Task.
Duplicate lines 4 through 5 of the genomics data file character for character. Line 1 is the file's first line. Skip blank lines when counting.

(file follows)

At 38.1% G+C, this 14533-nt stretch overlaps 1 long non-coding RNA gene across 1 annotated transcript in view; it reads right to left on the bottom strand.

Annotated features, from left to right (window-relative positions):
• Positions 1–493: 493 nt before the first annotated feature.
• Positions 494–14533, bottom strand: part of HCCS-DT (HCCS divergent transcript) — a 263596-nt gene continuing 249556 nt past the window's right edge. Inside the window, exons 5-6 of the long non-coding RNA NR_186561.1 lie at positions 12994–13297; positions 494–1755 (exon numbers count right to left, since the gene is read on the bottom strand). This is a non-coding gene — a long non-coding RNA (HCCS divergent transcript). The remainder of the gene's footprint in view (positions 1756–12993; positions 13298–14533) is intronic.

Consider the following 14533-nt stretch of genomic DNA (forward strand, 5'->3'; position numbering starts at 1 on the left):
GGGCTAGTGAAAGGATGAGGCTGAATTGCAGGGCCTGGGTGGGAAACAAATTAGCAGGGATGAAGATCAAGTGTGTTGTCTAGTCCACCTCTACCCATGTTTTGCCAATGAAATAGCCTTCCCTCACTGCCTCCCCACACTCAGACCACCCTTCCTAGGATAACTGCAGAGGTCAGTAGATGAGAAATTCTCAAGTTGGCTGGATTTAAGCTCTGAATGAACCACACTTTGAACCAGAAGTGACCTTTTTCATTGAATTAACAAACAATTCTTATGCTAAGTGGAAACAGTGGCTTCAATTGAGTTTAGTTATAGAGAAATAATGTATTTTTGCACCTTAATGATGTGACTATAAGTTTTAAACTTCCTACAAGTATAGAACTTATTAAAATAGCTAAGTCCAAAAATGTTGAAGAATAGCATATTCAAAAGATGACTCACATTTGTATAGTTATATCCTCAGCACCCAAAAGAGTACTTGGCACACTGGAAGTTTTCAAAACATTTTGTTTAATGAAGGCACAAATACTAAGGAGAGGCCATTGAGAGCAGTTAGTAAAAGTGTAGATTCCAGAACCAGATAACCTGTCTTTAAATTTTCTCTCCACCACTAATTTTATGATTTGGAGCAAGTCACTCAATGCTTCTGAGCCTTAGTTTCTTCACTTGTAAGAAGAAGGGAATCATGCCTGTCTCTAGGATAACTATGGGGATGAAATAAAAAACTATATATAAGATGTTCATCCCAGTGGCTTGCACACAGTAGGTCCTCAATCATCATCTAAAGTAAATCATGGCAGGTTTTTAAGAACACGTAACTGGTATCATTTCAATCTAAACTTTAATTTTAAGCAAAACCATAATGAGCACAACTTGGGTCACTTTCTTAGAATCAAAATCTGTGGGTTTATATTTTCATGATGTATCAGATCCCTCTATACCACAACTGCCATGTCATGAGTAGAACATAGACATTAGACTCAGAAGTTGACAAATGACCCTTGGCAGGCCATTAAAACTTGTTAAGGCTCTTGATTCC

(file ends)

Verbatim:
• Positions 494–14533, bottom strand: part of HCCS-DT (HCCS divergent transcript) — a 263596-nt gene continuing 249556 nt past the window's right edge. Inside the window, exons 5-6 of the long non-coding RNA NR_186561.1 lie at positions 12994–13297; positions 494–1755 (exon numbers count right to left, since the gene is read on the bottom strand). This is a non-coding gene — a long non-coding RNA (HCCS divergent transcript). The remainder of the gene's footprint in view (positions 1756–12993; positions 13298–14533) is intronic.

Consider the following 14533-nt stretch of genomic DNA (forward strand, 5'->3'; position numbering starts at 1 on the left):